They are cheap, readily constructed from items lying around the garage and gardening shed, come in every imaginable shape and size and can be triggered in a myriad of ways. I am referring to improvised explosive devices or IEDs. This was the one tactical threat the U.S. didn’t plan for when it went into Iraq and Afghanistan and it nearly lost us the war. It cost the military and local civilians dearly in terms of lives, lost and individuals injured, often horribly. Responding to the IED threat also cost this country tens of billions of dollars to design and acquire fleets of specially-armored and protected vehicles, electronic jamming systems, advanced sensors and robots. The Pentagon stood up an entirely new command, the Joint IED Defeat Organization, just to combat this threat.
In the next insurgency, U.S. and coalition forces could find themselves facing a new equally dangerous and disruptive threat: unmanned aerial vehicles (UAVs), often called drones.
I am not referring to the large, high-flying, long-range and sophisticated unpiloted aerial vehicles such as the U.S. Reaper or Global Hawk or the Israel Heron. Rather, I am speaking of relatively small and very simple drones that would fly low, have limited range and carry a payload measured in pounds. In its recent conflicts, the U.S. military deployed several highly effective small UAVs that were built out of plastic parts, employed commercially available sensor systems and avionics and whose launch and recovery systems were constructed from parts available at Home Depot.
To date, there have been relatively few cases of other countries and, more important, non-state actors, employing drones. But they are coming. All the relevant technologies are proliferated around the world. The airframe can be made from cheap materials. They can be powered by battery-driven electric motors found in gardening implements. They need no better guidance system than the GPS that can be found in the average cell phone. But if you want command guidance you can get a small video camera almost anywhere and route the feed through that same cell phone connected to the local communications network. They can be built in a garage and launched from the driveway.
The proliferation of drones could radically alter the tactical battle space. For the first time, non-state adversaries would have an air force. Obviously, if they were equipped with cameras, drones could provide terrorists and insurgents with critical intelligence and targeting information. Loaded with even a few pounds of explosives, drones are precision-guided weapons able to be used against fixed and even mobile targets, something our adversaries lack in their current inventories of rockets and missiles. Deployed on ships, drones would provide our adversaries with a low-cost “aircraft carrier.”
Small drones pose three distinct challenges to advanced militaries different than either manned aircraft or missiles. The first is the engagement envelope. Because these drones are small, fly low and are very quiet, they would be difficult to detect and engage with existing air defense systems. There might be no warning of an attack. Missile defenses would be equally ineffective.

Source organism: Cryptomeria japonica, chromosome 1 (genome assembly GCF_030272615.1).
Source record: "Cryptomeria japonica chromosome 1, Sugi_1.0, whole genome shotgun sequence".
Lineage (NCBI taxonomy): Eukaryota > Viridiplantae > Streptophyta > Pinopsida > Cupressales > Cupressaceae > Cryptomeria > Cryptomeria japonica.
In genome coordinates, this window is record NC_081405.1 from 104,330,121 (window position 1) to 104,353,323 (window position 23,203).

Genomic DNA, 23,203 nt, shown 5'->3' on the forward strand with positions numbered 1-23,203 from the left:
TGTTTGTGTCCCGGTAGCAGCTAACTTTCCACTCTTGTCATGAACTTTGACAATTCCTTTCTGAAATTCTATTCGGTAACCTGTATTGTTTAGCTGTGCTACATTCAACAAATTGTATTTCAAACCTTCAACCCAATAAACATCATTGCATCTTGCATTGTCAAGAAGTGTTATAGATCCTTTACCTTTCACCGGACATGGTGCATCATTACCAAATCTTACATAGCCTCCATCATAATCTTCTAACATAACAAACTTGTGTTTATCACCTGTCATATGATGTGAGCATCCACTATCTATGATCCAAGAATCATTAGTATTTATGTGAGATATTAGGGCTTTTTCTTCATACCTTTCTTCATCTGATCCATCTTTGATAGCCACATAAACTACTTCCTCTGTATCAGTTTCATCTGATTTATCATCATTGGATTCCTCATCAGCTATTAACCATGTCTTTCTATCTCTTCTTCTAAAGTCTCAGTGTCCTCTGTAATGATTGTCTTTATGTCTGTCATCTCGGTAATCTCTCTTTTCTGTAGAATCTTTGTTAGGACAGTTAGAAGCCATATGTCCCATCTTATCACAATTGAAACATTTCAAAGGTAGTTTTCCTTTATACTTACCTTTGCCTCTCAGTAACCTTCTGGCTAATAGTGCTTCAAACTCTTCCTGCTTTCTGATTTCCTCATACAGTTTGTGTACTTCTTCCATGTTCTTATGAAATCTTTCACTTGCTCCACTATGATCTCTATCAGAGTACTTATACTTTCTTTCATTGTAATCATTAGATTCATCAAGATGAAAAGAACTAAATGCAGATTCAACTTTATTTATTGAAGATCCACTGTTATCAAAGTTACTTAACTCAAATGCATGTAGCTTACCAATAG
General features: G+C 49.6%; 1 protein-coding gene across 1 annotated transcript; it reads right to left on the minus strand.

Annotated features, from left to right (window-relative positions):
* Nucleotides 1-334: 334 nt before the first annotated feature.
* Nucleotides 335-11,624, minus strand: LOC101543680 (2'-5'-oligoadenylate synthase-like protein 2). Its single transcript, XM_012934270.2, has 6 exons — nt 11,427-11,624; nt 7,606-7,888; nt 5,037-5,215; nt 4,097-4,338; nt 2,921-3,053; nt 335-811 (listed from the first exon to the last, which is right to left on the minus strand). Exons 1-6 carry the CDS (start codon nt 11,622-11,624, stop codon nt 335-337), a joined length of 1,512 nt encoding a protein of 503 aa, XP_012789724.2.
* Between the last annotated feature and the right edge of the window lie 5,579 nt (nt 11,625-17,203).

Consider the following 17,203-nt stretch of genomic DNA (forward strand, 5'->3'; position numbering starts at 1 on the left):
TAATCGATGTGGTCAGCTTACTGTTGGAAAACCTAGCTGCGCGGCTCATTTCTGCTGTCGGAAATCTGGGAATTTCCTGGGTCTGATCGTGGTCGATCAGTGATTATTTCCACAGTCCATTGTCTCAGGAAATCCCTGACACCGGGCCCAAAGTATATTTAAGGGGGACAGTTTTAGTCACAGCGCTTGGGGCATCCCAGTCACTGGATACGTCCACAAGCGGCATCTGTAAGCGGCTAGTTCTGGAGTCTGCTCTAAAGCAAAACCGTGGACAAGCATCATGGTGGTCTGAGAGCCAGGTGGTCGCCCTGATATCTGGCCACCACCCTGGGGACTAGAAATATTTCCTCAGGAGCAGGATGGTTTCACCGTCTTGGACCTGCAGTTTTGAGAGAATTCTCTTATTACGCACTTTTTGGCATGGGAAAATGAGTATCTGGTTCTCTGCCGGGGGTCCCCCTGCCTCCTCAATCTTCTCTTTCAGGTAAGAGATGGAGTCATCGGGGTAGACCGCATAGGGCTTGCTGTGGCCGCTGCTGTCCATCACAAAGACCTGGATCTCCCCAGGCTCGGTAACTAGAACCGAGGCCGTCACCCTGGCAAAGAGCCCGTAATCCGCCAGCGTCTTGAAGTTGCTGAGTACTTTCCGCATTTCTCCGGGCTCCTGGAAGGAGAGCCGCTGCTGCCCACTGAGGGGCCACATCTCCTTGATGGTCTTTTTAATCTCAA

The second challenge drones pose is to the defenses’ magazines. Simply put, the defense is more likely to run out of interceptors before the insurgents run out of drones. If drones were employed in swarming attacks, the defense might not be able to shoot fast them down enough, even if it has the right number of interceptors, to stop the attack.
The third challenge, possibly the most difficult, is the cost-exchange ratio between cheap drones and relatively expensive defensive weapons. We have known for a long time that it was prohibitively expensive to buy enough conventional interceptor missiles to shoot down all incoming rockets and ballistic missiles. The key to the very successful Israeli Iron Dome defense is that it only engages those weapons that are heading for populated areas or infrastructure targets. An attack by drones employing advanced guidance systems would require the defense to intercept all the inbound UAVs. The cost-exchange ratio would be prohibitively expensive.
The U.S. military, in general, but the Army, in particular, needs to accept the reality that this threat is coming, and get in front of it. This means dealing with all three of the challenges posed by small, low flying drones. First, new sensors, probably airborne or on aerostats, are needed in order to allow existing systems such as the Navy’s Close in Weapons System or machine guns to be effective. Second, new weapons are needed in order to increase ammunition stocks and reverse the cost exchange ratio. This means tactical lasers or microwave weapons. The Army has a tactical laser demonstrator program that has demonstrated real effectiveness against drones. Finally, a combination of electronic warfare and passive defenses will be required to defeat the drones’ sensors and guidance systems.
Make no mistake, this threat is coming. The recent conflict in Gaza taught the world’s terrorists and insurgents about the limited utility of even massive arsenals of unguided rockets and missiles. They will be looking for an alternative weapon. All the components needed to build a small, precision-guided, weaponized drone are available at ISIS’s equivalent of Radio Shack.